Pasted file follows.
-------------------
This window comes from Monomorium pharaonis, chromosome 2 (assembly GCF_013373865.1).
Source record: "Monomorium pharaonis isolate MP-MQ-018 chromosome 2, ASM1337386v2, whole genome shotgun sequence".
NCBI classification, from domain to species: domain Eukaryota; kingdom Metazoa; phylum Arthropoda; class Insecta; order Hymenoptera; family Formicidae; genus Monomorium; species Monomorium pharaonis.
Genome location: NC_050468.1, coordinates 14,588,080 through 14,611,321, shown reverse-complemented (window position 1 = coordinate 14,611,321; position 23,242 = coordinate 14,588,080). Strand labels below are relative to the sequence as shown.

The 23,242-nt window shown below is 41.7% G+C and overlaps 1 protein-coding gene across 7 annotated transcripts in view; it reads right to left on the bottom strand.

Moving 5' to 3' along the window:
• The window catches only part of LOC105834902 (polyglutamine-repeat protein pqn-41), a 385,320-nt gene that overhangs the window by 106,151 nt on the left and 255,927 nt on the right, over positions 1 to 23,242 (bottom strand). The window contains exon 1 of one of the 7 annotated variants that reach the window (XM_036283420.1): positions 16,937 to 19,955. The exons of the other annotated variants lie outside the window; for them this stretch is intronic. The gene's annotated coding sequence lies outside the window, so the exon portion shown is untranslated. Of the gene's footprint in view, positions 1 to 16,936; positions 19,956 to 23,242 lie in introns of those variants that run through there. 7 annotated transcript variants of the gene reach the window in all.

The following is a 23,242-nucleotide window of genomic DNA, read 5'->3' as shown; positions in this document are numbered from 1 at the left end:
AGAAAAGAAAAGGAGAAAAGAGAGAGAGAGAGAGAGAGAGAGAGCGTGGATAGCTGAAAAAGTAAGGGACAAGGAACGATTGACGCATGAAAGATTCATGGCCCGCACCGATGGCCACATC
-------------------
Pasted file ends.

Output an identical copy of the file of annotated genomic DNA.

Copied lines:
This window comes from Monomorium pharaonis, chromosome 2 (assembly GCF_013373865.1).
Source record: "Monomorium pharaonis isolate MP-MQ-018 chromosome 2, ASM1337386v2, whole genome shotgun sequence".
NCBI classification, from domain to species: domain Eukaryota; kingdom Metazoa; phylum Arthropoda; class Insecta; order Hymenoptera; family Formicidae; genus Monomorium; species Monomorium pharaonis.
Genome location: NC_050468.1, coordinates 14,588,080 through 14,611,321, shown reverse-complemented (window position 1 = coordinate 14,611,321; position 23,242 = coordinate 14,588,080). Strand labels below are relative to the sequence as shown.

The 23,242-nt window shown below is 41.7% G+C and overlaps 1 protein-coding gene across 7 annotated transcripts in view; it reads right to left on the bottom strand.

Moving 5' to 3' along the window:
• The window catches only part of LOC105834902 (polyglutamine-repeat protein pqn-41), a 385,320-nt gene that overhangs the window by 106,151 nt on the left and 255,927 nt on the right, over positions 1 to 23,242 (bottom strand). The window contains exon 1 of one of the 7 annotated variants that reach the window (XM_036283420.1): positions 16,937 to 19,955. The exons of the other annotated variants lie outside the window; for them this stretch is intronic. The gene's annotated coding sequence lies outside the window, so the exon portion shown is untranslated. Of the gene's footprint in view, positions 1 to 16,936; positions 19,956 to 23,242 lie in introns of those variants that run through there. 7 annotated transcript variants of the gene reach the window in all.

The following is a 23,242-nucleotide window of genomic DNA, read 5'->3' as shown; positions in this document are numbered from 1 at the left end:
AGAAAAGAAAAGGAGAAAAGAGAGAGAGAGAGAGAGAGAGAGAGCGTGGATAGCTGAAAAAGTAAGGGACAAGGAACGATTGACGCATGAAAGATTCATGGCCCGCACCGATGGCCACATC